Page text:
3. Indigestible carbohydrates are also called fiber. The body is unable to breakdown fiber into small enough units for absorption. It is therefore not an energy source for the body but does promote health in many other ways.
Simple carbs, complex carbs, and fiber are found in many foods. Some provide important nutrients that promote health while others simply provide calories that promote girth. 

  • Sugar, syrup, candy, honey, jams, jelly, molasses, and soft drinks contain simple carbohydrates and little if any nutrients.
  • Fruits contain primarily simple carbohydrate but also valuable vitamins, minerals, fiber, and water.
  • Vegetables contain varying amounts of simple and complex carbohydrates, vitamins, minerals, fiber, and water.
  • Legumes such as beans, peas, lentils and soybeans contain complex carbohydrates, fiber, vitamins, minerals, and protein.
  • Milk products contain simple carbohydrates along with protein, calcium and other nutrients.
  • Grain products contain complex carbohydrates, fiber, vitamins, minerals, and protein. The amounts vary depending on the type of grain used and the amount of processing. Selecting whole grain options whenever possible is recommended.
What You Should Know About Low-Carbohydrate Diets
Following an extremely low-carbohydrate diet is disastrous, dangerous, and above all—boring! Carbohydrates are NOT the enemy. Including the appropriate amounts and types of carbohydrate-rich foods in your diet is essential for long-term health and weight loss/maintenance. 

The Body’s Immediate Reaction to Very Low Carbohydrate Diets 
When there is a severe deficit of carbohydrates, the body has several immediate reactions: 

  • With no glucose available for energy, the body starts using protein from food for energy. Therefore this protein is no longer available for more important functions, such as making new cells, tissues, enzymes, hormones, and antibodies and the regulation of fluid balance.
  • When carbohydrates are lacking, the body cannot burn fat in the correct way. Normally carbs combine with fat fragments to be used as energy. When carbs are not available, there is an incomplete breakdown of fat that produces a by-product called ketones. These ketones accumulate in the blood and in the urine causing ketosis, which is an abnormal state. Ketosis does cause a decrease in appetite because it's one of the body's protection mechanisms. It's an advantage to someone in a famine (which the body thinks it's experiencing) to lack an appetite because the search for food would be a waste of time and additional energy.
  • Due to the lack of energy and the accumulation of ketones, low-carb diets are often accompanied by nausea, headaches, dizziness, fatigue, bad breath, and dehydration.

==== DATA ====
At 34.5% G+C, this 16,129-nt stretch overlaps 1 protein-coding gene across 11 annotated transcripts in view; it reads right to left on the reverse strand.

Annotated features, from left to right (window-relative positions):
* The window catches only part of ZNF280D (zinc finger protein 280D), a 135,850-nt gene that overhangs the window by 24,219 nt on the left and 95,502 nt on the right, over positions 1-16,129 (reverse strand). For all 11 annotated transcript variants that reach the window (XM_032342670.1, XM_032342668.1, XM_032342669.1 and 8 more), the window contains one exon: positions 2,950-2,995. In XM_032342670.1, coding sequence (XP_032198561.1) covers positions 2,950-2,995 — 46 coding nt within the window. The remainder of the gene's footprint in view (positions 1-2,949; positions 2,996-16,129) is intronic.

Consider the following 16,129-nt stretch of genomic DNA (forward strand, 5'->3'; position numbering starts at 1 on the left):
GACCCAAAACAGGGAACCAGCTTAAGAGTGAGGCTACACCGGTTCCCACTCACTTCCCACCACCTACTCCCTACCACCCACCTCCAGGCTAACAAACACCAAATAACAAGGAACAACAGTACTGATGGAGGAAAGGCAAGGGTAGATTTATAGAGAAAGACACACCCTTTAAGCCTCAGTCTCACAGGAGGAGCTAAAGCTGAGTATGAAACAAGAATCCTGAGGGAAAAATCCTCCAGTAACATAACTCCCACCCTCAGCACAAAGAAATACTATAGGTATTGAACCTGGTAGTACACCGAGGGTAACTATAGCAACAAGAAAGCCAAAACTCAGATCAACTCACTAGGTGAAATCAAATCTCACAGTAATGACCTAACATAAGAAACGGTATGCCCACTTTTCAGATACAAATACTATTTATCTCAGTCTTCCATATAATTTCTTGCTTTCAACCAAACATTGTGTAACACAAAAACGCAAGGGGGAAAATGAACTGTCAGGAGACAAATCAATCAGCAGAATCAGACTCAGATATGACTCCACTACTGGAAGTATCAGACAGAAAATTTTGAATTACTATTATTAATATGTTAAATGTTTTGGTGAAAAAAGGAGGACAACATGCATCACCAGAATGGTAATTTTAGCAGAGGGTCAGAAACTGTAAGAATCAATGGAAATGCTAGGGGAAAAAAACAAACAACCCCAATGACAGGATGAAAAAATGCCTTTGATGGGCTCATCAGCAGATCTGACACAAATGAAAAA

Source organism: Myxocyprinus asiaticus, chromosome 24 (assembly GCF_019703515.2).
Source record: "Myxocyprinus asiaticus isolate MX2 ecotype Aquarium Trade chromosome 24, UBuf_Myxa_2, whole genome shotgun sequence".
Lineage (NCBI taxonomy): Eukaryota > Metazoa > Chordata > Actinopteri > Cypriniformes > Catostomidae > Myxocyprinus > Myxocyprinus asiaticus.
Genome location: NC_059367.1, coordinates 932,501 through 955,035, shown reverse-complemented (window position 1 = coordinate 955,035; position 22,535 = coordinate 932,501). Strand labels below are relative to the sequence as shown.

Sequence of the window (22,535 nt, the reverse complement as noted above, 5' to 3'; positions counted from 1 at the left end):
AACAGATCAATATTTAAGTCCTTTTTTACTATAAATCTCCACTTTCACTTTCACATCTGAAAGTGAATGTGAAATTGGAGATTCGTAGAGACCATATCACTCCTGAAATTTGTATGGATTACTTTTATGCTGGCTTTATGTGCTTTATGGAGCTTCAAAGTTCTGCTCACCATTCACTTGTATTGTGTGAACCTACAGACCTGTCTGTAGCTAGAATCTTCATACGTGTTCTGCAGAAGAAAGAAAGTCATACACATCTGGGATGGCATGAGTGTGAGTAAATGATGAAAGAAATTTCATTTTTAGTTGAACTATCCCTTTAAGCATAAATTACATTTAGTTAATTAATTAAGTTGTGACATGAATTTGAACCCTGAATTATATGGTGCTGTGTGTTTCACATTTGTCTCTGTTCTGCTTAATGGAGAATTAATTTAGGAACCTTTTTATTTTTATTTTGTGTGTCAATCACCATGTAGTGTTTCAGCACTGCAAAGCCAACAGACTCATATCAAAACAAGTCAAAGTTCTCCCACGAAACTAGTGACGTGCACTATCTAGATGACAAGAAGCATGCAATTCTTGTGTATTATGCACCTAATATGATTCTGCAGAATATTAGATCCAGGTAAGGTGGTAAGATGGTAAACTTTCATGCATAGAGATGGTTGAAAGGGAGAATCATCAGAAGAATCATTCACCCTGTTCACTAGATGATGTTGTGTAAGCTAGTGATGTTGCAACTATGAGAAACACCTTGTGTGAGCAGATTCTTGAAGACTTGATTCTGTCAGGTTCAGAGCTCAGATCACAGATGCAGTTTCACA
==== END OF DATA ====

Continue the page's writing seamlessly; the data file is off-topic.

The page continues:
• Because of dehydration and a lack of fiber, constipation can result.
  • Exercise and fitness performance is reduced on a low-carb diet. Do not be surprised if your energy level is so low that you cannot make it through your normal workout routine.
The Long-Term Effects of Low Carbohydrate Diets 
When you severely restrict carbohydrates, your consumption of protein and fat increases, which has several long-term effects: 

  • The risk of many cancers increases when fruits, vegetables, whole grain products, and beans are eliminated from the diet.
  • Protein foods are also high in purines, which are broken down into uric acid. Elevated levels of uric acid in the blood may lead to needle-like uric acid crystals in joints, causing gout.
  • Kidney stones are more likely to form on high protein, ketosis-producing diets.
  • Over time, high protein diets can cause a loss of calcium and lead to osteoporosis.
  • The risk of heart disease is greatly increased on a low-carb diet that is high in protein, cholesterol, fat, and saturated fat. A temporary reduction in cholesterol levels may be experienced, but this is common with any weight loss.
The Million Dollar Question
How do you include carbohydrates in you diet in a safe, effective, and controlled way? The “Please KISS Me” (Please Keep It So Simple for Me) plan for carbohydrate control is a wonderful tool that only contains 3 simple rules: 

RULE 1: Include the following in your diet: 

  • Fruits: 2-4 servings daily
  • Vegetables: 3-5 servings daily
  • Whole grain breads, muffins, bagels, rolls, pasta, noodles, crackers, cereal, and brown rice: 6-11 servings daily
  • Legumes, beans and peas: 1-2 servings daily
  • Low-fat and non-fat dairy products: 3 servings daily
RULE 2: Limit the following to less than 2 servings daily: 

  • Fruit Juice
  • Refined and processed white flour products (bread, muffins, bagels, rolls, pasta, noodles, crackers, cereal)
  • White rice
  • French fries
  • Fried vegetables
RULE 3: Eliminate the following from your diet or eat only on occasion: 

  • Sugary desserts, cookies, cakes, pies, candies
  • Doughnuts and pastries
  • Chips, cola and carbonated beverages
  • Sugar, honey, syrup, jam, jelly, molasses
That’s it! A simple, effective carbohydrate-controlling plan that, when combined with your SparkDiet, allows you to reap the countless benefits of complex carbohydrates and fiber while enhancing your health and maintaining a healthy weight. The long term result will be a healthy you!